Why are so many patients referred to specialists?

Do generalist doctors refer to specialists too much?

Jeffrey Parks, otherwise known as the Buckeye Surgeon, has written numerous times on the issue, and his feeling is, yes, they do.

And he’s right. There are many physicians, along with mid-level providers like nurse practitioners and physician assistants, that refer to a spectrum specialists for routine conditions, especially in the hospital setting.

Dr. Parks asks, “shall we continue with the status quo of unabated mass-consults where a patient gets admitted to an internist’s service and ends up with consults from surgery, GI, ID, and renal; all for a demented little nursing home lady?”

No, we shouldn’t.

The fee-for-service payment system has something to do with the behavior, compounded with the tendency to practice defensive medicine. As long as generalist doctors continue to get sued for not consulting fast enough, the incentive will always be there to reflexively refer.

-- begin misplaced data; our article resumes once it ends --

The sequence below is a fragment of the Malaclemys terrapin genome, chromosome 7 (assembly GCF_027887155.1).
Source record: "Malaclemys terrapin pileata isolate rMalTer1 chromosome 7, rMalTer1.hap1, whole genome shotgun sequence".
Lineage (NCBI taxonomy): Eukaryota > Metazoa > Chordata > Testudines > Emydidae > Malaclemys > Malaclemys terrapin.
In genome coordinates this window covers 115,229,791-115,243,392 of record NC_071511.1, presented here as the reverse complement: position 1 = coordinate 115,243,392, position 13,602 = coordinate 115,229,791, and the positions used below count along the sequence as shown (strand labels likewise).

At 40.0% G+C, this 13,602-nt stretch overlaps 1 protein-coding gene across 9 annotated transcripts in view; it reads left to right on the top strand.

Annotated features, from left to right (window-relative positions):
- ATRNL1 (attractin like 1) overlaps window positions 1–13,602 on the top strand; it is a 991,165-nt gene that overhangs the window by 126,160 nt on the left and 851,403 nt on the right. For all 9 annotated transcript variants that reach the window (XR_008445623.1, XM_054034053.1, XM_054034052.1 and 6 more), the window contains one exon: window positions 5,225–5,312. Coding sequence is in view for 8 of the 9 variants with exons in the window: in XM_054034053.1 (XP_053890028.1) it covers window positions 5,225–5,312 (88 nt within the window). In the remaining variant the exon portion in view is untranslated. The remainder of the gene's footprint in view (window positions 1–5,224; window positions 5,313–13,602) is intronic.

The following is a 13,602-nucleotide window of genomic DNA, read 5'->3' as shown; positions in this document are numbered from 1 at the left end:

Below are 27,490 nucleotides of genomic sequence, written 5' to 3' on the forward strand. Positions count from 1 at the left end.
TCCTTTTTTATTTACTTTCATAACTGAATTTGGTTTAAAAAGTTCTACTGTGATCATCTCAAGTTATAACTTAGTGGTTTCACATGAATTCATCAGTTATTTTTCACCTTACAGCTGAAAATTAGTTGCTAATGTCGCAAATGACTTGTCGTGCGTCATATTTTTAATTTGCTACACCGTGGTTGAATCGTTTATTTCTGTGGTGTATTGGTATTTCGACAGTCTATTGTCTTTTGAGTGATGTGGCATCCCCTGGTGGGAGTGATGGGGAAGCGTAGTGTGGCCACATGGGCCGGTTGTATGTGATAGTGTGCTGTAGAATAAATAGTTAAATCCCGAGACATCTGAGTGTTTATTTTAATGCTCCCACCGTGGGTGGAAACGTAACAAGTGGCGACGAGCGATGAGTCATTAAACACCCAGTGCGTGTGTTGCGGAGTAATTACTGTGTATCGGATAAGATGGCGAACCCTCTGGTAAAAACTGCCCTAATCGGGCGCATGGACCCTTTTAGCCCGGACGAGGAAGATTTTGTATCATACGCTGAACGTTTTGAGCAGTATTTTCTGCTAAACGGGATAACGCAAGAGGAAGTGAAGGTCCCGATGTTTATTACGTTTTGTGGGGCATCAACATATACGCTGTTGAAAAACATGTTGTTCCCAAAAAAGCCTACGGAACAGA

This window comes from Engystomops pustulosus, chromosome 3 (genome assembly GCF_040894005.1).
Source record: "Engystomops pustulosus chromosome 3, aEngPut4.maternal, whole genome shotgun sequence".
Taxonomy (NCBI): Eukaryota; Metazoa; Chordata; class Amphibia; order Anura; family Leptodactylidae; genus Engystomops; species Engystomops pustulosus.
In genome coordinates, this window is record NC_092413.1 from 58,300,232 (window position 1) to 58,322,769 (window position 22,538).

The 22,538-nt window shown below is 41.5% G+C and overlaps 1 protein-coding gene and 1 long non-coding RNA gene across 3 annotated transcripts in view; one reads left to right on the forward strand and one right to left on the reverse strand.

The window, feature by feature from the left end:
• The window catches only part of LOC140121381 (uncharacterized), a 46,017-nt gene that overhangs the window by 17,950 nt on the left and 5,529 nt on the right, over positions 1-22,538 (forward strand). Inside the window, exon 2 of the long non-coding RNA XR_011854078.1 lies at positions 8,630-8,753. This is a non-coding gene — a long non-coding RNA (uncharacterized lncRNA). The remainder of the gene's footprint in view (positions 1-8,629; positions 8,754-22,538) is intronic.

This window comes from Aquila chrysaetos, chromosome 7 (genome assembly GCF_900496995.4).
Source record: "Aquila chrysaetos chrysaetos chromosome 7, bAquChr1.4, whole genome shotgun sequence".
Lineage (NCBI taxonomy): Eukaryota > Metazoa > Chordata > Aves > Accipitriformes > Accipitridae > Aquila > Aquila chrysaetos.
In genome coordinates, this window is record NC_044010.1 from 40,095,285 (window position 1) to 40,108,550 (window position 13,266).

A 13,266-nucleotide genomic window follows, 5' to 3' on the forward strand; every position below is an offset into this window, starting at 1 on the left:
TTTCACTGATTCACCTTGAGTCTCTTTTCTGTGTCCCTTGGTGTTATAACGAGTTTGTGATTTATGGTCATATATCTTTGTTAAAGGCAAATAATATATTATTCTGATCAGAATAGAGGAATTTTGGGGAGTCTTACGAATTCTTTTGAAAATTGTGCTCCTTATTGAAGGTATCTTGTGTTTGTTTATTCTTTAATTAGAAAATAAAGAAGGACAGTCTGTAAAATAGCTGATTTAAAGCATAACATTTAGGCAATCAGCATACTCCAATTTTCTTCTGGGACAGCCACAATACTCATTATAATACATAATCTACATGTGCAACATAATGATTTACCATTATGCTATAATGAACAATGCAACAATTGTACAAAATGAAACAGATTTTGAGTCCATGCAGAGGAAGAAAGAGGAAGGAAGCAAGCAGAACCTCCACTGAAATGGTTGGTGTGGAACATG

And in the outpatient setting, so long as time is not valued, some would rather send the patients off to a consultant, rather than spend the time necessary to diagnose a problem.

We know that more doctors involved in a patient’s care doesn’t necessarily improve his health. Fundamental changes in both the payment and malpractice system is the only way I know to resolve this.

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